1. Schrag S, Gorwitz R, Fultz-Butts K, Schuchat A. Prevention of perinatal group B streptococcal disease. Revised guidelines from CDC. MMWR Recomm Rep. 2002;51:1-24

2. Edwards RK, Clark P, Sistrom CL, Duff P. Intrapartum antibiotic prophylaxis 1: relative effects of recommended antibiotics on gram-negative pathogens. Obstet Gynecol. 2002;100:534-539

New data suggest that preincision prophylaxis is best for C-section

Sullivan SA, Smith T, Chang E, Hulsey T, Vandorsten JP, Soper D. Administration of cefazolin prior to skin incision is superior to cefazolin at cord clamping in preventing postcesarean infectious morbidity: a randomized, controlled trial. Am J Obstet Gynecol. 2007;196:455.e1–455.e5.

Is preoperative antibiotic prophylaxis superior to intraoperative prophylaxis in preventing postcesarean infection? Sullivan and colleagues set out to answer this question in a prospective, randomized, double-blinded, placebo-controlled study at the Medical University of South Carolina.

In the study group, 175 women undergoing cesarean delivery were randomized to receive 1 g of IV cefazolin 15 to 60 minutes before surgery, followed by a placebo infusion immediately after the umbilical cord was clamped. In the control group, 182 women received preoperative placebo, followed by 1 g of cefazolin immediately after cord clamping.

Two patients in the study group developed endomyometritis, compared with 10 in the control group (relative risk [RR], 0.2; 95% CI, 0.15–0.94). Five patients in the study group developed a wound infection, compared with 10 in the control group (RR, 0.52; 95% CI, 0.18–1.5, not significant). Overall, eight women in the study group and 21 women in the control group met the criteria for infectious morbidity (RR, 0.4; 95% CI, 0.18–0.87).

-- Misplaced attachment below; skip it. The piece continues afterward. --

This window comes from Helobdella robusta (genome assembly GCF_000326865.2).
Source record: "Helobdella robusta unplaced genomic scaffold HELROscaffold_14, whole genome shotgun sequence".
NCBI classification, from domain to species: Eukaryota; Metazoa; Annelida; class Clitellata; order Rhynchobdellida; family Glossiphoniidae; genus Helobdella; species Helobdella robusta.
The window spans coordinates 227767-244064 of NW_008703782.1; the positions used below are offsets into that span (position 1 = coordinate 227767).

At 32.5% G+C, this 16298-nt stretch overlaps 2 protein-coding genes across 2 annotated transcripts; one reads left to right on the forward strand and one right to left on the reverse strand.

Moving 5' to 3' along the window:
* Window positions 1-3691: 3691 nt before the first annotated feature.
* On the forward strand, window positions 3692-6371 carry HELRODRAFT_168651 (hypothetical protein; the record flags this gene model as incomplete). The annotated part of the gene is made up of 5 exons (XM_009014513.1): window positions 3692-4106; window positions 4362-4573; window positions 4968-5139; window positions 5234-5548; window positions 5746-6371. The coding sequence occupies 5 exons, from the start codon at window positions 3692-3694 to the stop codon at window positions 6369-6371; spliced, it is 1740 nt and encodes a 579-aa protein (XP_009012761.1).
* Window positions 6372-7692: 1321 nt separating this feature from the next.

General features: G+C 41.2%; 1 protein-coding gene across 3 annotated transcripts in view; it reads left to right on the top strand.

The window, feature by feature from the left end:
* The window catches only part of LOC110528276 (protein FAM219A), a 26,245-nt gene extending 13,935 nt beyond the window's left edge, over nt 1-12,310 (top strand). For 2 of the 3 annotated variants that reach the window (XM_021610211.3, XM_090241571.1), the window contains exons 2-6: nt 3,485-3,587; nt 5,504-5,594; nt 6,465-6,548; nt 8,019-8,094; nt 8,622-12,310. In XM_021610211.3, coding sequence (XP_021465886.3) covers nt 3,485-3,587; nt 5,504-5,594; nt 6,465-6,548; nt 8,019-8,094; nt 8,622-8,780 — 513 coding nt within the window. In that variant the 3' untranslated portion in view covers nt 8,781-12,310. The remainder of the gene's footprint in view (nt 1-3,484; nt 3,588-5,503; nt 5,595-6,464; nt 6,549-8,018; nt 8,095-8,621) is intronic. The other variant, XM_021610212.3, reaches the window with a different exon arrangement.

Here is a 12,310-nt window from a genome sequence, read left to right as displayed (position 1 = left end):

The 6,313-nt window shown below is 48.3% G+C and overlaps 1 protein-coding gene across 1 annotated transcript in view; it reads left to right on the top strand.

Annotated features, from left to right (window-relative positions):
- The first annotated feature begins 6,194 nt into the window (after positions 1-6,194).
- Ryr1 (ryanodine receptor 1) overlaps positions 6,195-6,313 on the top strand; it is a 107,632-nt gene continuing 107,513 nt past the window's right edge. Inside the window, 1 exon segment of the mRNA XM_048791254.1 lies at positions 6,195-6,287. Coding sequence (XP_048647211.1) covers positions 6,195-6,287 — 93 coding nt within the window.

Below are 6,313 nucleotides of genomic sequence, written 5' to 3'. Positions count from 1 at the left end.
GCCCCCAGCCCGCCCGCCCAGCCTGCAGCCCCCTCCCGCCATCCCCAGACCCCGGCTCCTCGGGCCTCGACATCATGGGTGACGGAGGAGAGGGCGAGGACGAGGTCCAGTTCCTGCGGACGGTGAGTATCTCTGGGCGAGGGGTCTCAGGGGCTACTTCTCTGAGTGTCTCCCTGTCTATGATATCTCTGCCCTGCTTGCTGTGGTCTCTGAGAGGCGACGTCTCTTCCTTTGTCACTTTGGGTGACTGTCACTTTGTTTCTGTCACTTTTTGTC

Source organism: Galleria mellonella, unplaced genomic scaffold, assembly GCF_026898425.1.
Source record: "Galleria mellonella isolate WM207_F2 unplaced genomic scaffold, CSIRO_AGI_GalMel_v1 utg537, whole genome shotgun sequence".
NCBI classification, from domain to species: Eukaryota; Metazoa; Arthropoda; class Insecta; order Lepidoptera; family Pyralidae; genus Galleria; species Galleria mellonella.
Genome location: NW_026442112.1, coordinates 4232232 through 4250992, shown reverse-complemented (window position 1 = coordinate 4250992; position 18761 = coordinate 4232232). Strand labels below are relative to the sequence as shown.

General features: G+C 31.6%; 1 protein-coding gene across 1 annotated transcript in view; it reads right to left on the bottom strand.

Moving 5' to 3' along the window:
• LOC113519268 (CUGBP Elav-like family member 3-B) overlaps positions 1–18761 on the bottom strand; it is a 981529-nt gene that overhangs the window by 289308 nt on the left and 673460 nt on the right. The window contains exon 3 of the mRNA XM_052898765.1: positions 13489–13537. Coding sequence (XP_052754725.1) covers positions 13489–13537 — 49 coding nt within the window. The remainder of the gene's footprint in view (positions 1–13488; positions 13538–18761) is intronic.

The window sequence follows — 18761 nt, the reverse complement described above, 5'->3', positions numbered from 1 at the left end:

There were no differences between the groups in the frequency of neonatal sepsis, neonatal intensive care unit (NICU) admission, total length of hospital stay, metabolic acidosis, or sepsis evaluation. Infants in the study group had significantly fewer days in the NICU (P<.01).

How this study differs from earlier investigations

The classic studies of antibiotic prophylaxis were performed in an animal model by Burke.1 He demonstrated that prophylaxis had its greatest effect when the antibiotic was administered before the surgical incision. Essentially, no effect of prophylaxis was evident when antibiotic administration was delayed more than 4 hours beyond the start of surgery.

Early studies of antibiotic prophylaxis for cesarean delivery, conducted in the 1970s, administered antibiotics preoperatively and continued administration for several days after surgery. In 1979, Gordon and colleagues published an important investigation demonstrating that delay in administration of antibiotics until after the umbilical cord was clamped did not compromise the effectiveness of prophylaxis and significantly decreased the number of infants who required sepsis evaluations.2

This latter effect presumably occurred because infants were not exposed to antibiotics before delivery. Gordon’s investigation and subsequent reports also demonstrated that effective prophylaxis could be achieved with one to three doses of antibiotics.3